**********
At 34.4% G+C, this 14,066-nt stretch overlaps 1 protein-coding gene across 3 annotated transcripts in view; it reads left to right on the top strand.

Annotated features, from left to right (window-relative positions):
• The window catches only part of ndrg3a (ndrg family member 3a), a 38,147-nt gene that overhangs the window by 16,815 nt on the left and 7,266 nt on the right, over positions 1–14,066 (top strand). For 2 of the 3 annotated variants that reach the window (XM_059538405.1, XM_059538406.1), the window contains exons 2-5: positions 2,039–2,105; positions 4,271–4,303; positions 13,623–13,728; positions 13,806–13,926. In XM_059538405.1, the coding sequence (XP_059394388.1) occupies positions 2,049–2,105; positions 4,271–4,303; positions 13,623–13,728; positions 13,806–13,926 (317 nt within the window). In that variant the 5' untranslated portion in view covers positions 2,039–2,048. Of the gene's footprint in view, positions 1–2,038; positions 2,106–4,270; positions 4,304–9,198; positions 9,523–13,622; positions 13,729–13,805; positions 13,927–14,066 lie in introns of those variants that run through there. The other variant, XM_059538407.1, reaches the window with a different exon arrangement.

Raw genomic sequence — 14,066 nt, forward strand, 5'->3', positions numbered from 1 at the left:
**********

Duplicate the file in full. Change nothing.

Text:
At 34.4% G+C, this 14,066-nt stretch overlaps 1 protein-coding gene across 3 annotated transcripts in view; it reads left to right on the top strand.

Annotated features, from left to right (window-relative positions):
• The window catches only part of ndrg3a (ndrg family member 3a), a 38,147-nt gene that overhangs the window by 16,815 nt on the left and 7,266 nt on the right, over positions 1–14,066 (top strand). For 2 of the 3 annotated variants that reach the window (XM_059538405.1, XM_059538406.1), the window contains exons 2-5: positions 2,039–2,105; positions 4,271–4,303; positions 13,623–13,728; positions 13,806–13,926. In XM_059538405.1, the coding sequence (XP_059394388.1) occupies positions 2,049–2,105; positions 4,271–4,303; positions 13,623–13,728; positions 13,806–13,926 (317 nt within the window). In that variant the 5' untranslated portion in view covers positions 2,039–2,048. Of the gene's footprint in view, positions 1–2,038; positions 2,106–4,270; positions 4,304–9,198; positions 9,523–13,622; positions 13,729–13,805; positions 13,927–14,066 lie in introns of those variants that run through there. The other variant, XM_059538407.1, reaches the window with a different exon arrangement.

Raw genomic sequence — 14,066 nt, forward strand, 5'->3', positions numbered from 1 at the left: